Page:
Live: Super Stream Me 26 Nov 2015 at 20:00
A look back on one of the most ruthless live streaming experiments ever with Tim Den Besten and Nicolaas Veul as well as several special guests.
Live: VR Cinema Showcase 24 Nov 2015 at 20:00
Virtual reality pioneers show their latest works and reflect on both the hype and artistic potential of virtual reality and immersive media.
Live: The Art of Artificial Intelligence 23 Nov 2015 at 20:00
Live cinema event on artificial intelligence, including live presentations of Kyle McDonald, Dries Depoorter and Ross Goodwin.
Jump Cut analyzes “Man With a Movie Camera Remake”
Film journal Jump Cut analyzes “Man With a Movie Camera Remake Project” (shown at DocLab in 2009). In 2006, Bard proposed The Man With the Movie Camera: The Global Remake as a much expanded exercise in remaking Vertov’s film. Simply
In 2006, Bard proposed The Man With the Movie Camera: The Global Remake as a much expanded exercise in remaking Vertov’s film. Simply put, the idea was to design a website on which contributors could upload individual shots corresponding to those in Vertov’s original work. The site would also provide an opportunity to screen the remake in tandem with the original.
Bard offers both the communal viewing experience and a similar counterpoint in her public screenings of The Man With the Movie Camera remake. The viewer sees two concurrent sets of images on a single screen: Vertov’s original film and the remake of it that has been constructed on the Internet. The viewer’s visual experience also includes a third set of images, i.e. comprised of a counterpoint between the first two. What we are watching then is the 1929 work, already a masterpiece of dialectical montage, in juxtaposition to a stream of images responding to it. The effect is a kind of second layer montage, somewhat akin to Roland Barthes’ second layer of semiotic meaning.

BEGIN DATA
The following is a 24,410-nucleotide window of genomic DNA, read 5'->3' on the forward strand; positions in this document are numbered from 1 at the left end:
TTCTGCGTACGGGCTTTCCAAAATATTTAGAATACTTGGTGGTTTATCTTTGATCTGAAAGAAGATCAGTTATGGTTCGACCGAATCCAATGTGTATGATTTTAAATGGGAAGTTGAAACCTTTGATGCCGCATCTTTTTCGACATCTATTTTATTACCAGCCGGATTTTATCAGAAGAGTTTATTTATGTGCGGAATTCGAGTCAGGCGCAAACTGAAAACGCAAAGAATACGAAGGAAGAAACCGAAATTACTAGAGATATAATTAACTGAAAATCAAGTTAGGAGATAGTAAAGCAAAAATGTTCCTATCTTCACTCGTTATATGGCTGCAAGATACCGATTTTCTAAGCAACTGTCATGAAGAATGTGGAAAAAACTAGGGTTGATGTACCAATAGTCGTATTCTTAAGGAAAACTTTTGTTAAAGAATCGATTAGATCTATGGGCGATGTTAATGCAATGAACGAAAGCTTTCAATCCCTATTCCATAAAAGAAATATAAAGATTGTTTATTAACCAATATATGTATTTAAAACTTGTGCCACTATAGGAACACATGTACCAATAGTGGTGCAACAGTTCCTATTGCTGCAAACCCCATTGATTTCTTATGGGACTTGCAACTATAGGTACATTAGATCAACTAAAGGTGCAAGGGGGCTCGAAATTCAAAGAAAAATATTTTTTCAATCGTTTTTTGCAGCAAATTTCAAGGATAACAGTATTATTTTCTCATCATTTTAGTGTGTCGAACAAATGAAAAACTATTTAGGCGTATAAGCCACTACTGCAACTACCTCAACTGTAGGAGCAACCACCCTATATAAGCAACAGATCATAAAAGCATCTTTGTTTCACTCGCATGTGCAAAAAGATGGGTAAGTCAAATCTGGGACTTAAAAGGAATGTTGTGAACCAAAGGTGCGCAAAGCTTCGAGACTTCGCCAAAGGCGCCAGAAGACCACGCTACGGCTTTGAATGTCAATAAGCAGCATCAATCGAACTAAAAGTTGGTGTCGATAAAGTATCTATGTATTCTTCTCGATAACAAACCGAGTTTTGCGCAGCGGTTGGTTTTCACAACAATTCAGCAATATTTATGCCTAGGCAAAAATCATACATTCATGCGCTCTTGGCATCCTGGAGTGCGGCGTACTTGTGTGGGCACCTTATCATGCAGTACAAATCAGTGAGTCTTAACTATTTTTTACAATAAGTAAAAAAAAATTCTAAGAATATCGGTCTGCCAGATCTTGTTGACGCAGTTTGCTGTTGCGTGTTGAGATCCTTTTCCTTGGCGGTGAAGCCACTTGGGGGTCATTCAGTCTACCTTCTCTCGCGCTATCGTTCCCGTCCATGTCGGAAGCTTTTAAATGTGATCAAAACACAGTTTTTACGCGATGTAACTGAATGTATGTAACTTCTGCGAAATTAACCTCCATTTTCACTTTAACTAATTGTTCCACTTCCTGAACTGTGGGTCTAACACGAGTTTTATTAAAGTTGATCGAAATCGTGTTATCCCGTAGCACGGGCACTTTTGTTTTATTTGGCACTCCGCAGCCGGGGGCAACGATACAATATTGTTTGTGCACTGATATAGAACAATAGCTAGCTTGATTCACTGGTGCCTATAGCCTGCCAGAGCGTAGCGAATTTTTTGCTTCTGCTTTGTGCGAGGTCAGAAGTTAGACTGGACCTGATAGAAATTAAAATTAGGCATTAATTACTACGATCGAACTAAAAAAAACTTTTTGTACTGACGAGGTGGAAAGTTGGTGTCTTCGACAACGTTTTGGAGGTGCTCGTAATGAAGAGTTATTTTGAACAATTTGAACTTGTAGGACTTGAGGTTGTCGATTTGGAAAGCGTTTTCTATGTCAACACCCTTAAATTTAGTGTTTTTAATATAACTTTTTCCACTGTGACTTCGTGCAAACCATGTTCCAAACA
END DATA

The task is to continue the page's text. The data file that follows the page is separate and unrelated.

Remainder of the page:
What does this say about documentary? A remake is the foregrounding of documentary desire—a desire to avoid the transformation of image into iconography. Documentary asks how an image avoids becoming archetypal and hence “fictional” in the sense of functioning as something with an irrelevant original (hence Morris’s hostility toward Baudrillard).
And this, in the end, is what both Vertov and Bard are about. Documentary is the external world mediated. Their joint venture is to see much of that world and how many forms of mediation can be included within what remains a coherent structure. It really is the Big Bang. For we know that our ultimate reality is an ever expanding universe and an ever more diverse set of tools for perceiving it.
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